An ordered list of URIs. The purpose is to satisfy licenses allowing modification but requiring attribution. If you modify such a playlist, move its //playlist/location or //playlist/identifier element to the top of the items in the //playlist/attribution element. xspf:playlist elements MAY contain exactly one xspf:attribution element.
Such a list can grow without limit, so as a practical matter we suggest deleting ancestors more than ten generations back.
<attribution> <location>http://bar.com/modified_version_of_original_playlist.xspf</location> <identifier>somescheme:original_playlist.xspf</identifier> </attribution>
The link element allows non-XSPF web resources to be included in XSPF documents without breaking XSPF validation. xspf:playlist elements MAY contain zero or more link elements.
The meta element allows non-XSPF metadata to be included in XSPF documents without breaking XSPF validation. xspf:playlist elements MAY contain zero or more meta elements.
The extension element allows non-XSPF XML to be included in XSPF documents without breaking XSPF validation. The purpose is to allow nested XML, which the meta and link elements do not. xspf:playlist elements MAY contain zero or more extension elements.
<playlist xmlns:cl="http://example.com"> <extension application="http://example.com"> <cl:clip start="25000" end="34500"/> </extension> </playlist>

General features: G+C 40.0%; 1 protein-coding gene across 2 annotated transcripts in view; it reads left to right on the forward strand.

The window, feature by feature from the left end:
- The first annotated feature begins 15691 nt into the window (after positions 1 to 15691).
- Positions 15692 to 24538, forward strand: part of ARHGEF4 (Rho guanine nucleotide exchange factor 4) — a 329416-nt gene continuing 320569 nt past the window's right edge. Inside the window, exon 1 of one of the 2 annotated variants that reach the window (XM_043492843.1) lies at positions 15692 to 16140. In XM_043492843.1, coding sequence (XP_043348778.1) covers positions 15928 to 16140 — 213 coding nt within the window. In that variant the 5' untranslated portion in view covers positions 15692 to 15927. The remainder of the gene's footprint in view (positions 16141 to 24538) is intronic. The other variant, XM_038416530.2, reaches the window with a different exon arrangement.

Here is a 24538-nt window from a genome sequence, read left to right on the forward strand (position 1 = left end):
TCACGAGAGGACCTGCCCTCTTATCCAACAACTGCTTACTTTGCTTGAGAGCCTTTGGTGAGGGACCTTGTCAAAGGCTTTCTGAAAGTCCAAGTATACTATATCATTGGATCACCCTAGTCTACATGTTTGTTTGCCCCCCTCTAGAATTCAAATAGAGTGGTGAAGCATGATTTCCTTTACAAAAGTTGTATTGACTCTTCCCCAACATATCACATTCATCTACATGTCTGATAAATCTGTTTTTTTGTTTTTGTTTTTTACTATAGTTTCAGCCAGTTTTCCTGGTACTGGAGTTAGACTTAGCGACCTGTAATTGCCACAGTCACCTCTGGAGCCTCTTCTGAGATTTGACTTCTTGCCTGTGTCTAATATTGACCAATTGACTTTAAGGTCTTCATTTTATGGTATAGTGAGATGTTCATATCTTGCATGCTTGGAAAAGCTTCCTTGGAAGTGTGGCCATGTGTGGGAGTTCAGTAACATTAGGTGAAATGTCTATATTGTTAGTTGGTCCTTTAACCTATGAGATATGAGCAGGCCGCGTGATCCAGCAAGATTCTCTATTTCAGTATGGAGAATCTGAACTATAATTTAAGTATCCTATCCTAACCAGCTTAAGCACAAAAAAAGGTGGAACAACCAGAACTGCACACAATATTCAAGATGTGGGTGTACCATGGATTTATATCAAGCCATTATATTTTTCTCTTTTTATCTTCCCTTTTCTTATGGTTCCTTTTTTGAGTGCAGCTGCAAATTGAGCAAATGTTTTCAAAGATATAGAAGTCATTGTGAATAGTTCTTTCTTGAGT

Ordered list of xspf:track elements to be rendered. The sequence is a hint, not a requirement; renderers are advised to play tracks from top to bottom unless there is an indication otherwise.
If an xspf:track element cannot be rendered, a user-agent MUST skip to the next xspf:track element and MUST NOT interrupt the sequence.
xspf:playlist elements MUST contain one and only one trackList element. The trackList element my be empty.
URL of resource to be rendered. Probably an audio resource, but MAY be any type of resource with a well-known duration, such as video, a SMIL document, or an XSPF document. The duration of the resource defined in this element defines the duration of rendering. xspf:track elements MAY contain zero or more location elements, but a user-agent MUST NOT render more than one of the named resources.
Canonical ID for this resource. Likely to be a hash or other location-independent name, such as a MusicBrainz identifier or isbn URN (if there existed isbn numbers for audio). MUST be a legal URN. xspf:playlist elements MAY contain zero or more identifier elements.